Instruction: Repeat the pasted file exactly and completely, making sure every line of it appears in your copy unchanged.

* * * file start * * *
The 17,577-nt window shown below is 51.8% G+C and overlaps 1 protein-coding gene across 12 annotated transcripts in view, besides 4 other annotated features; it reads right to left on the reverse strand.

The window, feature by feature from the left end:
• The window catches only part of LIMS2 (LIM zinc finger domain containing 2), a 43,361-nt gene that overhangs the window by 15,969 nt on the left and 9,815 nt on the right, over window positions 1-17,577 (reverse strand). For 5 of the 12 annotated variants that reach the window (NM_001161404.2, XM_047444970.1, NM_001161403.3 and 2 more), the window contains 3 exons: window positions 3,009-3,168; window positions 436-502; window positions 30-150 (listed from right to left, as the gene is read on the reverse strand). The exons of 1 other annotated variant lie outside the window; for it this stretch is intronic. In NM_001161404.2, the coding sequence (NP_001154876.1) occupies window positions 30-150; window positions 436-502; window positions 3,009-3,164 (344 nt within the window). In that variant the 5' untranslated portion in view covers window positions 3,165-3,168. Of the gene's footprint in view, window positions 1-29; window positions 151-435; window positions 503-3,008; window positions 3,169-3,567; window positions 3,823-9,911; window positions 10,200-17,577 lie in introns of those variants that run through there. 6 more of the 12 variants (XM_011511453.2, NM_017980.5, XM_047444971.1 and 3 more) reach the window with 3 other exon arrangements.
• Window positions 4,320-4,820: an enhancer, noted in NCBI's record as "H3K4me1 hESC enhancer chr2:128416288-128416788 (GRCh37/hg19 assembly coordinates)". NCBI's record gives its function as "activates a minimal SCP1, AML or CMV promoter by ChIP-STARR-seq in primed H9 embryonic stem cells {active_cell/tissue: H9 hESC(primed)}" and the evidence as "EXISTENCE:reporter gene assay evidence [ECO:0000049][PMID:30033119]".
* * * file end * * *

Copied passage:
The 17,577-nt window shown below is 51.8% G+C and overlaps 1 protein-coding gene across 12 annotated transcripts in view, besides 4 other annotated features; it reads right to left on the reverse strand.

The window, feature by feature from the left end:
• The window catches only part of LIMS2 (LIM zinc finger domain containing 2), a 43,361-nt gene that overhangs the window by 15,969 nt on the left and 9,815 nt on the right, over window positions 1-17,577 (reverse strand). For 5 of the 12 annotated variants that reach the window (NM_001161404.2, XM_047444970.1, NM_001161403.3 and 2 more), the window contains 3 exons: window positions 3,009-3,168; window positions 436-502; window positions 30-150 (listed from right to left, as the gene is read on the reverse strand). The exons of 1 other annotated variant lie outside the window; for it this stretch is intronic. In NM_001161404.2, the coding sequence (NP_001154876.1) occupies window positions 30-150; window positions 436-502; window positions 3,009-3,164 (344 nt within the window). In that variant the 5' untranslated portion in view covers window positions 3,165-3,168. Of the gene's footprint in view, window positions 1-29; window positions 151-435; window positions 503-3,008; window positions 3,169-3,567; window positions 3,823-9,911; window positions 10,200-17,577 lie in introns of those variants that run through there. 6 more of the 12 variants (XM_011511453.2, NM_017980.5, XM_047444971.1 and 3 more) reach the window with 3 other exon arrangements.
• Window positions 4,320-4,820: an enhancer, noted in NCBI's record as "H3K4me1 hESC enhancer chr2:128416288-128416788 (GRCh37/hg19 assembly coordinates)". NCBI's record gives its function as "activates a minimal SCP1, AML or CMV promoter by ChIP-STARR-seq in primed H9 embryonic stem cells {active_cell/tissue: H9 hESC(primed)}" and the evidence as "EXISTENCE:reporter gene assay evidence [ECO:0000049][PMID:30033119]".